to a terrific fire of musketry from the intrenchments in front, and also to a fire from the enemy's batteries on the right and left flanks. These batteries were so situated as to perfectly command this point. After effecting the crossing, the head of the column filed right, the left coming forward into line, the right resting on and inside (the side next the enemy) of a strong abattis which had been formed by the enemy for his own protection. Here I was informed by the General commanding the brigade, that contrary to his orders the regiment was not supported by others, and that <*> should hold the position I then had, until he could ascertain if support was coming, provided I could do so, leaving me to judge of that matter for myself; I held the position for about thirty minutes, under a fire which cannot be described. At the end of this time, seeing that I had no support, and that none was coming; that my regiment was the only one on the field; that my officers and men were suffering dreadfully from a fire that could not be returned effectively, I gave the order to fall back, which was accomplished in good order, though with great loss. The regiment went into the action with four hundred and eighty men and officers, of whom one hundred and twelve were killed and wounded. Among the killed was Lieut. E. C. Miller, of company G, who had command of the thirty men on the twenty-eighth. No braver officer has fallen in his country's cause. It would be invidious to speak of individual acts of bravery, as all did well. Every officer and man did his whole duty, and regretted that he could do no more. Under any circumstances the loss of so many brave men is a matter to be deeply deplored, but in this instance it is doubly painful, as no advantage commensurate with the loss was obtained. The officers and men of the regiment join me in tendering the General commanding the brigade our heartfelt thanks, both for the part he took in the charge — going as he did at the head of the column — and for the manner in which he spoke of the action of the regiment on the field. Hereto attached, you will find a list of the killed and wounded. I have the honor to be, very respectfully, your obedient servant,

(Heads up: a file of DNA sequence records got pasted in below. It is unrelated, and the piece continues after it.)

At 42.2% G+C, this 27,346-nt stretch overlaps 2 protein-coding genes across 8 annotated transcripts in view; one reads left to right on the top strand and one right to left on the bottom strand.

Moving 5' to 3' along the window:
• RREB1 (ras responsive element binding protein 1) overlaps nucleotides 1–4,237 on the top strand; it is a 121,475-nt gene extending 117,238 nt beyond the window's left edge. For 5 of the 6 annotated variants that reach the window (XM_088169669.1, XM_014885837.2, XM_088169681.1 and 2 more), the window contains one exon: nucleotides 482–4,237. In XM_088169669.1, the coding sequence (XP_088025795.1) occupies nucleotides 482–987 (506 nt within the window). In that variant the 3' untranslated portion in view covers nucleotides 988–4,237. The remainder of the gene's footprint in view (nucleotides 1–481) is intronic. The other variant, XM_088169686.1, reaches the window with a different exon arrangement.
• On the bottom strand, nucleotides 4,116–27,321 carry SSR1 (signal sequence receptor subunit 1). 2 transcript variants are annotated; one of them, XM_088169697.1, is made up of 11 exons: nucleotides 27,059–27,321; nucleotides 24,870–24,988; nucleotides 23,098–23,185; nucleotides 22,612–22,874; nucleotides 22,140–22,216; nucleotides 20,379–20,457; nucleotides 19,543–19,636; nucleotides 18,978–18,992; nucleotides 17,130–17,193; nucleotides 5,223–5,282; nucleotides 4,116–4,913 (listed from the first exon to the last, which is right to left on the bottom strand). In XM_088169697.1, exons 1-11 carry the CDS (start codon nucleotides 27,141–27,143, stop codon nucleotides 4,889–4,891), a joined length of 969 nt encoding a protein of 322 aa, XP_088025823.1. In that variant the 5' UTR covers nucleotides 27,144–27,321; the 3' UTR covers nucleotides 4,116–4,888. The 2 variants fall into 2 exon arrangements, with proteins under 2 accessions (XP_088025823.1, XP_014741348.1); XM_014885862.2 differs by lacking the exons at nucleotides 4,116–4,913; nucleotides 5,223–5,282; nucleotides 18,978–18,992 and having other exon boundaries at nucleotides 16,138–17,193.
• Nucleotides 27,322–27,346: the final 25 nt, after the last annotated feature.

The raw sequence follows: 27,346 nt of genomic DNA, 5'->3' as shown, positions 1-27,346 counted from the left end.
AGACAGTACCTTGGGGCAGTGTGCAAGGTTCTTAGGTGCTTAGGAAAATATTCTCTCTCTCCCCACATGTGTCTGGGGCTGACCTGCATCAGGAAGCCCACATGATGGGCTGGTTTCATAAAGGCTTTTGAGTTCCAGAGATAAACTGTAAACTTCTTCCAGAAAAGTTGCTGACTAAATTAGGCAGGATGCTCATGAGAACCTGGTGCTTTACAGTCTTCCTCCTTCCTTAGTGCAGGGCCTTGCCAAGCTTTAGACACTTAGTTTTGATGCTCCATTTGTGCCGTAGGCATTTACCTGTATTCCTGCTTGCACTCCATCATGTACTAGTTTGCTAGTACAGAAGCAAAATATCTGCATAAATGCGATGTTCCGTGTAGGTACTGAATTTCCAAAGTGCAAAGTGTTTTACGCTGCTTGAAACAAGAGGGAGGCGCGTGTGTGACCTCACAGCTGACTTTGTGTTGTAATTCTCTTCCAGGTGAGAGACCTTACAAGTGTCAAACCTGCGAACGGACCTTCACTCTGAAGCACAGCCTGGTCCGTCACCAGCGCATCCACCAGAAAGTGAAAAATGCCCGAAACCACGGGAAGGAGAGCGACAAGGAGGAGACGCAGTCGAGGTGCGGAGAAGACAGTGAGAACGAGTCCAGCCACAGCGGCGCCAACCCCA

Louisville Journal account.
Camp young's point, La., January 27, 1863.gentlemen: Doubtless you and your readers have seen the unjust and false account published in the Chicago Times of the sixteenth instant, of the “Chickasaw Bayou and Bluffs” affair of December twenty-seventh, twenty-eighth and twenty-ninth. As I was a participant in the affair, I have concluded to give a plain statement of the facts. It is true I will not be able to use the flowery language of “W. E. W.,” of the Chicago Times, but I can and will tell the truth, something which he is not willing or able to do. Colonel De Courcy's brigade is composed of the following regiments, namely, Sixteenth Ohio, Lieut.-Col. P. Kershner; Twenty-second Kentucky, Lieut-Col. G. W. Monroe; Forty-second Ohio, Lieut-Col. Don A. Pardee; Fifty-fourth Indiana, Colonel Mansfield. The brigade disembarked on the twenty-sixth, on the south bank of the Yazoo River, and made a reconnoissance through a belt of woods to Mrs. Lake's plantation, to discover a practicable road to Chickasaw Bluffs; exchanged a few shots with the rebel pickets, neither side doing any damage. On the twenty-seventh a general advance was ordered. Generals A. J. Smith on the right, Morgan L. Smith next, G. W. Morgan the centre, Steele the left. In crossing the large open fields known as Mrs. Lake's plantation, the enemy opened fire on us from a dense woods on the other side of the bayou, parallel to our left. Colonel De Courcy changed front toward the woods with the Twenty-second Kentucky, Fifty-fourth Indiana, and part of the Forty-second Ohio, opened fire with these regiments, and Foster's twenty-pound battery. After an engagement of two hours the enemy was driven from the woods, and as night had set in, the brigade bivouacked on the ground. The Forty-second regiment worked all night throwing up a work for the protection of the battery. The casualties in this affair were two killed and twelve wounded. Among the wounded was Sergt. John peterson, company G, Twenty-second Kentucky, whose parents reside in Ironton O. On the morning of the twenty-eighth operations were resumed early. The enemy had taken position in our front and right, the infantry were ordered forward, and, with Lampkins's Michigan battery, opened fire, which was kept up briskly the whole morning, the enemy contesting stubbornly every inch of ground. About two o'clock the Forty-second and Fifty-fourth regiments, supported by the Sixteenth and Twenty-second regiments, were ordered to charge through the woods. Bayonets were fixed and these regiments starting with a cheer, the enemy gave way and retired hastily to his first line of rifle-pits. The brigade followed and was formed in line of battle on the edge of the woods in front of the enemy's first line of works, and an incessant fire of infantry and artillery was kept up until dark. The brigade biouvacked on the ground and threw up a long rifle-pit during the night. The loss in our brigade in killed and wounded was over one hundred. That is what W. E. W. calls a slight skirmish. I think if he had been in front instead of the rear, he would have found it warm enough to call it a pretty well contested fight. General Steele, finding natural obstacles in his front, was ordered to fall back, leaving the enemy's right clear, and thus enabling him to mass his troops on the centre, the point which we attacked next day. Twenty-ninth.--The plan of attack for this morning was as follows: The hills on the right were to be taken, and when in our possession, the signal for the advance of the centre was to be a general